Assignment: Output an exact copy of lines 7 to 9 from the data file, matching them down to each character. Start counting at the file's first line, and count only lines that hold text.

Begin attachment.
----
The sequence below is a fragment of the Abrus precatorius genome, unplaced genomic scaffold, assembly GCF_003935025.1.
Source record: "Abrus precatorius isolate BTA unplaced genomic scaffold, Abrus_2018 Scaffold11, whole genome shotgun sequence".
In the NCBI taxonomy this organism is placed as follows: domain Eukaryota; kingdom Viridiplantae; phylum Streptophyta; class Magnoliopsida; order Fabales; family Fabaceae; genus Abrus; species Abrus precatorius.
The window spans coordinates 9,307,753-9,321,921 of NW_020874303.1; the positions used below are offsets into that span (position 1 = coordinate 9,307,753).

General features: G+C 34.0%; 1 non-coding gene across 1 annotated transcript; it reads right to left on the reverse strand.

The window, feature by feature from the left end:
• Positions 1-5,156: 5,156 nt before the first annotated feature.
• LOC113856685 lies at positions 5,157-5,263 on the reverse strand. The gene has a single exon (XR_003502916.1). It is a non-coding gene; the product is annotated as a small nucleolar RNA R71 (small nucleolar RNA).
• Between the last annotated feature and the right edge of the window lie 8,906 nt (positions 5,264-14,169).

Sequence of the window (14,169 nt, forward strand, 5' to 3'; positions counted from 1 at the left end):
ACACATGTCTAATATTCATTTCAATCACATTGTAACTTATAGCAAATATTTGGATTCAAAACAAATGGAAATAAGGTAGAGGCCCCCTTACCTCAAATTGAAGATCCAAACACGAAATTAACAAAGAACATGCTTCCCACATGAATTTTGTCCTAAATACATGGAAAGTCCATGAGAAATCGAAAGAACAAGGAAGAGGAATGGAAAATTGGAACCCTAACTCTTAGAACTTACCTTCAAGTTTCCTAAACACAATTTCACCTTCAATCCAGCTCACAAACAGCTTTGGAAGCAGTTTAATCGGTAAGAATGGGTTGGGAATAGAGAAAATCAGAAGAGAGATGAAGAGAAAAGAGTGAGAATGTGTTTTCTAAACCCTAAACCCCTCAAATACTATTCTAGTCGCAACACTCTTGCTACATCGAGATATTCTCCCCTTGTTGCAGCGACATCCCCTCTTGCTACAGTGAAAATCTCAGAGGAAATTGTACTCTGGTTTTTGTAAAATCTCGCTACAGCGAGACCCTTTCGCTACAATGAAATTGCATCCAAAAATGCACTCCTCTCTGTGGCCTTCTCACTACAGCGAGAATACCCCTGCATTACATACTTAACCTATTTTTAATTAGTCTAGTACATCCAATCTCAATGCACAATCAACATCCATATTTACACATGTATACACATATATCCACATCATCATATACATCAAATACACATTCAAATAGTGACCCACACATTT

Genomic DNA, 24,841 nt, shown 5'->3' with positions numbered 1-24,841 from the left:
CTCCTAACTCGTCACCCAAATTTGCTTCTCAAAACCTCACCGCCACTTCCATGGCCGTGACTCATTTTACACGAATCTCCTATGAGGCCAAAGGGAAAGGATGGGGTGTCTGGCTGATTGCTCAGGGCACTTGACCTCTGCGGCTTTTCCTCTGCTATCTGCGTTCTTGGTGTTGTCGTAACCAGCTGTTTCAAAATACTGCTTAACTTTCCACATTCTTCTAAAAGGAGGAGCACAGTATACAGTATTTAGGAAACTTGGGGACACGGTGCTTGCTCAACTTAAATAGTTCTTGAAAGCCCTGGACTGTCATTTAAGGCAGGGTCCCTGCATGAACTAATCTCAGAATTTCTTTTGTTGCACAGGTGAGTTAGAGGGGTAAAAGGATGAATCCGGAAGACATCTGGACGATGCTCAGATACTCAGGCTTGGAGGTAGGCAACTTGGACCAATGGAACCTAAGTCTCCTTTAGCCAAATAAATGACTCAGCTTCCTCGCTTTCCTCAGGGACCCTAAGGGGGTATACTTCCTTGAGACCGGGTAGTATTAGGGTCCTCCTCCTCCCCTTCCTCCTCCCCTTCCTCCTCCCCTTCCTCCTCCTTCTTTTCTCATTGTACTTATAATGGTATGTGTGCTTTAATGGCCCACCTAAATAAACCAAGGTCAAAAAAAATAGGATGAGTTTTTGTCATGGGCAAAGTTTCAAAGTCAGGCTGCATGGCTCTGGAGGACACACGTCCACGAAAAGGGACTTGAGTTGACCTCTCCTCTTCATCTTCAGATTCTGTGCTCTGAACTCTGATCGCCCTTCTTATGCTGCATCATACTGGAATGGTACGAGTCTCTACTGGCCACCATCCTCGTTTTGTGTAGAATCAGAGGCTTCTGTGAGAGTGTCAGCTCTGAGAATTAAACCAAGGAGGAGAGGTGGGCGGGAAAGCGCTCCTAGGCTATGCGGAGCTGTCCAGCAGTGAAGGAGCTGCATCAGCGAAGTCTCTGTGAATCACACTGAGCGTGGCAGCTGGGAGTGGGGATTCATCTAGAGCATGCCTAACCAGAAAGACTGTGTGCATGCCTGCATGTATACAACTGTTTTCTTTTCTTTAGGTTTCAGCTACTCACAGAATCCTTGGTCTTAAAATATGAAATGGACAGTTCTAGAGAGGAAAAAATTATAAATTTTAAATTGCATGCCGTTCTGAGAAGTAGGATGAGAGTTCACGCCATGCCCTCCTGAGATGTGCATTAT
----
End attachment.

• Positions 1-5,156: 5,156 nt before the first annotated feature.
• LOC113856685 lies at positions 5,157-5,263 on the reverse strand. The gene has a single exon (XR_003502916.1). It is a non-coding gene; the product is annotated as a small nucleolar RNA R71 (small nucleolar RNA).
• Between the last annotated feature and the right edge of the window lie 8,906 nt (positions 5,264-14,169).